If you’re in a relationship where you’re being called crazy or too sensitive, your natural tendency is to defend yourself. It’s normal to try and convince your partner that your feelings are valid. Unfortunately, when you’re in a gaslighting relationship, it sends the message that it’s OK to challenge someone else’s reality or force another person to stop feeling something.

Basically, when you engage a gaslighter, it only fuels the fire. So, how do you change this dynamic?

1. Define, in your own mind, the objective of important conversations. When it’s necessary to have conversations likely to trigger gaslighting, take a moment to determine your intentions for the conversation. What do you want to accomplish?

When you’re trying to have a conversation with a gaslighter, the discussion often shifts away from productive goals to manipulation. Often, what starts out being joint conversations or attempts to deal with issues become indictments of your sensitivity, problem areas, or reactions. Maintaining your own focus or objective keeps you from being sucked into that type of gaslighting dialogue.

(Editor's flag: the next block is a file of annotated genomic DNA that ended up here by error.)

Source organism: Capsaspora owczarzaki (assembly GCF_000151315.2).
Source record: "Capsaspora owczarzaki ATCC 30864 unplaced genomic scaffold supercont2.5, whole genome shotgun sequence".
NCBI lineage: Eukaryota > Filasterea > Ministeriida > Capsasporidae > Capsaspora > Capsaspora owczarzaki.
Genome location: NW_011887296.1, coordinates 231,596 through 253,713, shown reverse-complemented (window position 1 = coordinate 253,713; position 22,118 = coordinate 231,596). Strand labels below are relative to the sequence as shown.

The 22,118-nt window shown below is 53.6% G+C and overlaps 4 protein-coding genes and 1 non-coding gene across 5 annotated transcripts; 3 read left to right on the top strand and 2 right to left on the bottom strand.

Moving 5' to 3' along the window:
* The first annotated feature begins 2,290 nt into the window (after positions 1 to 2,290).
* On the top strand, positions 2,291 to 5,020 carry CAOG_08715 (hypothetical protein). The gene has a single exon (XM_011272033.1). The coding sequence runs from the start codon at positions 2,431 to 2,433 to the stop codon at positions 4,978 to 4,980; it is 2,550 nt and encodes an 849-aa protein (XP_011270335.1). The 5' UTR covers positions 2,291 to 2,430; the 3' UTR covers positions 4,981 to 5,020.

2. Disengage the gaslighting. As you continue to reassert the objective, also label what’s happening for your partner and indicate that the gaslighting is a distraction. State clearly that your perceptions and responses are not up for debate and you won’t continue the discussion if it continues.

Be aware that your assertive position may trigger a gaslighter to work even harder at gaslighting. Although the behavior initially gets worse, it will likely get better if you continue to avoid engagement.

Step 3: Get Out (if necessary)

It may seem like the ideal move would be to discontinue a gaslighting relationship. But the reality is, not all of these relationships need to end.

There are many gaslighters who aren’t even aware of what they are doing. Thus, if it’s brought to their attention, they may be motivated to change those behaviors. Depending on the person and the circumstances, it may be worth seeing if he or she is open to change.

If your situation is severe, or they are not responsive to your efforts to change the gaslighting dynamic, it may be time to consider ending the relationship. Not everyone is willing to change, are you willing to live with that reality?

You should be aware that, if you make the decision to leave, it will likely be difficult for the following reasons:

  • Individuals in gaslighting relationships often suffer from low confidence and low self-esteem. You may feel as though you can’t make it on your own.
  • Gaslightees often find it takes multiple attempts to leave for good. This is a normal part of breaking away.
  • Things may be difficult at first as you adjust. It is tempting to get sucked into powerless thinking (“I’ll never have another relationship”, “I can’t live on my own”, “I never should have left”). Remember, you don’t have to buy into negative or unproductive thoughts. Most of all, Don’t gaslight yourself or let fear dictate your actions!